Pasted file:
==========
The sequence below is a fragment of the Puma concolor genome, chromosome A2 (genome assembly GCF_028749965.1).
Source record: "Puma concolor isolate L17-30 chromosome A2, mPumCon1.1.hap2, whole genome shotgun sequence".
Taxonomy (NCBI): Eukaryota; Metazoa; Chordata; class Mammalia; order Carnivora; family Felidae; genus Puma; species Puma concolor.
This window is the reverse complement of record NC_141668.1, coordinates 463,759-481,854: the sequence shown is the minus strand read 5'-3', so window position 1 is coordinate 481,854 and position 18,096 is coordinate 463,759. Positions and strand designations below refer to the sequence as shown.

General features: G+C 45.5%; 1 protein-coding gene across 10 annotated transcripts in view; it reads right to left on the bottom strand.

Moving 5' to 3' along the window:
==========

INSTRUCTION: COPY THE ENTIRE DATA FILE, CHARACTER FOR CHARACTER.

The sequence below is a fragment of the Puma concolor genome, chromosome A2 (genome assembly GCF_028749965.1).
Source record: "Puma concolor isolate L17-30 chromosome A2, mPumCon1.1.hap2, whole genome shotgun sequence".
Taxonomy (NCBI): Eukaryota; Metazoa; Chordata; class Mammalia; order Carnivora; family Felidae; genus Puma; species Puma concolor.
This window is the reverse complement of record NC_141668.1, coordinates 463,759-481,854: the sequence shown is the minus strand read 5'-3', so window position 1 is coordinate 481,854 and position 18,096 is coordinate 463,759. Positions and strand designations below refer to the sequence as shown.

General features: G+C 45.5%; 1 protein-coding gene across 10 annotated transcripts in view; it reads right to left on the bottom strand.

Moving 5' to 3' along the window: